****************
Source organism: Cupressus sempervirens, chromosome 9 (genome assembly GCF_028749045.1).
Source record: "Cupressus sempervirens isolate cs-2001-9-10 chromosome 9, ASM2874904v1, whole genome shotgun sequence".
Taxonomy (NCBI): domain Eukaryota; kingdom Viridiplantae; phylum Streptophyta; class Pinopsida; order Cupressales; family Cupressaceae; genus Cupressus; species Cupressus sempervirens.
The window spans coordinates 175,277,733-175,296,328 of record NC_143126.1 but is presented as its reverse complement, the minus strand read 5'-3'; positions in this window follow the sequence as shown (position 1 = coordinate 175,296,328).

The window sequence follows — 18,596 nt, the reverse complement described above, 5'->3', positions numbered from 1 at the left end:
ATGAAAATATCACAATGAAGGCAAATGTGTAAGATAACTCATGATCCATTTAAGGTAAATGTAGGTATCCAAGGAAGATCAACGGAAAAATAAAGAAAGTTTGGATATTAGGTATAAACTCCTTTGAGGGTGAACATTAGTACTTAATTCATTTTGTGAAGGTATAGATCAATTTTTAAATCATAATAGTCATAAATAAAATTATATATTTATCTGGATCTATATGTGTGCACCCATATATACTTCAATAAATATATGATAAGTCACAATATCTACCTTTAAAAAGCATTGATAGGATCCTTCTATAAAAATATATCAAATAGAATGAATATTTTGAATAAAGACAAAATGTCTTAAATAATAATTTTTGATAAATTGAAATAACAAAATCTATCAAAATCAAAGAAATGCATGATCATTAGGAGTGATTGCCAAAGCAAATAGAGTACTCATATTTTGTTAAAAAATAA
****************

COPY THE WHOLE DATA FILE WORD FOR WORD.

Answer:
Source organism: Cupressus sempervirens, chromosome 9 (genome assembly GCF_028749045.1).
Source record: "Cupressus sempervirens isolate cs-2001-9-10 chromosome 9, ASM2874904v1, whole genome shotgun sequence".
Taxonomy (NCBI): domain Eukaryota; kingdom Viridiplantae; phylum Streptophyta; class Pinopsida; order Cupressales; family Cupressaceae; genus Cupressus; species Cupressus sempervirens.
The window spans coordinates 175,277,733-175,296,328 of record NC_143126.1 but is presented as its reverse complement, the minus strand read 5'-3'; positions in this window follow the sequence as shown (position 1 = coordinate 175,296,328).

The window sequence follows — 18,596 nt, the reverse complement described above, 5'->3', positions numbered from 1 at the left end:
ATGAAAATATCACAATGAAGGCAAATGTGTAAGATAACTCATGATCCATTTAAGGTAAATGTAGGTATCCAAGGAAGATCAACGGAAAAATAAAGAAAGTTTGGATATTAGGTATAAACTCCTTTGAGGGTGAACATTAGTACTTAATTCATTTTGTGAAGGTATAGATCAATTTTTAAATCATAATAGTCATAAATAAAATTATATATTTATCTGGATCTATATGTGTGCACCCATATATACTTCAATAAATATATGATAAGTCACAATATCTACCTTTAAAAAGCATTGATAGGATCCTTCTATAAAAATATATCAAATAGAATGAATATTTTGAATAAAGACAAAATGTCTTAAATAATAATTTTTGATAAATTGAAATAACAAAATCTATCAAAATCAAAGAAATGCATGATCATTAGGAGTGATTGCCAAAGCAAATAGAGTACTCATATTTTGTTAAAAAATAA